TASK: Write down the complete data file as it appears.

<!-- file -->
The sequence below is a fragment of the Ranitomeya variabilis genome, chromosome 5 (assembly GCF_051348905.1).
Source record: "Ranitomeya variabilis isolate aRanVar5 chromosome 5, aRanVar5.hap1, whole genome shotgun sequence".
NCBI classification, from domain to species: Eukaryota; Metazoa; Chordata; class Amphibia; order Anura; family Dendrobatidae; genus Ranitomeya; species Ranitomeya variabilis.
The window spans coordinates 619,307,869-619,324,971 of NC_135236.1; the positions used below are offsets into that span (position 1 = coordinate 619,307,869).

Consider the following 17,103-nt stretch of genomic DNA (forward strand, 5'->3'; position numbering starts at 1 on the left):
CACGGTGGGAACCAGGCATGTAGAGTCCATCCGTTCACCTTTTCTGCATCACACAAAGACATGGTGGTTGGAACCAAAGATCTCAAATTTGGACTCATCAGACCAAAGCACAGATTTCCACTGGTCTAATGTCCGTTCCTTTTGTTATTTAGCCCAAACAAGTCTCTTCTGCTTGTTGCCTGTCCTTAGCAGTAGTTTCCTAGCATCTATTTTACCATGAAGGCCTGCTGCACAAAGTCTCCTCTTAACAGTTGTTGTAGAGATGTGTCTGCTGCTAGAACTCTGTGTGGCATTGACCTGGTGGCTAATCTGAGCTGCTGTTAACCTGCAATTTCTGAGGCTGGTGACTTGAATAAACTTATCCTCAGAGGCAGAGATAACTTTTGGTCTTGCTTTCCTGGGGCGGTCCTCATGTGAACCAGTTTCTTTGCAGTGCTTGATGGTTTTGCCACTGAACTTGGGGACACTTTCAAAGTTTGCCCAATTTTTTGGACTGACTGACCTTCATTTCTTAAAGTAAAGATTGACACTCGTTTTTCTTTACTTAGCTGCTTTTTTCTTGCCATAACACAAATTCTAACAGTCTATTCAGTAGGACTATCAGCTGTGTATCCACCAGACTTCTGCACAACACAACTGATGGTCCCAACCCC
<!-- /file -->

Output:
The sequence below is a fragment of the Ranitomeya variabilis genome, chromosome 5 (assembly GCF_051348905.1).
Source record: "Ranitomeya variabilis isolate aRanVar5 chromosome 5, aRanVar5.hap1, whole genome shotgun sequence".
NCBI classification, from domain to species: Eukaryota; Metazoa; Chordata; class Amphibia; order Anura; family Dendrobatidae; genus Ranitomeya; species Ranitomeya variabilis.
The window spans coordinates 619,307,869-619,324,971 of NC_135236.1; the positions used below are offsets into that span (position 1 = coordinate 619,307,869).

Consider the following 17,103-nt stretch of genomic DNA (forward strand, 5'->3'; position numbering starts at 1 on the left):
CACGGTGGGAACCAGGCATGTAGAGTCCATCCGTTCACCTTTTCTGCATCACACAAAGACATGGTGGTTGGAACCAAAGATCTCAAATTTGGACTCATCAGACCAAAGCACAGATTTCCACTGGTCTAATGTCCGTTCCTTTTGTTATTTAGCCCAAACAAGTCTCTTCTGCTTGTTGCCTGTCCTTAGCAGTAGTTTCCTAGCATCTATTTTACCATGAAGGCCTGCTGCACAAAGTCTCCTCTTAACAGTTGTTGTAGAGATGTGTCTGCTGCTAGAACTCTGTGTGGCATTGACCTGGTGGCTAATCTGAGCTGCTGTTAACCTGCAATTTCTGAGGCTGGTGACTTGAATAAACTTATCCTCAGAGGCAGAGATAACTTTTGGTCTTGCTTTCCTGGGGCGGTCCTCATGTGAACCAGTTTCTTTGCAGTGCTTGATGGTTTTGCCACTGAACTTGGGGACACTTTCAAAGTTTGCCCAATTTTTTGGACTGACTGACCTTCATTTCTTAAAGTAAAGATTGACACTCGTTTTTCTTTACTTAGCTGCTTTTTTCTTGCCATAACACAAATTCTAACAGTCTATTCAGTAGGACTATCAGCTGTGTATCCACCAGACTTCTGCACAACACAACTGATGGTCCCAACCCC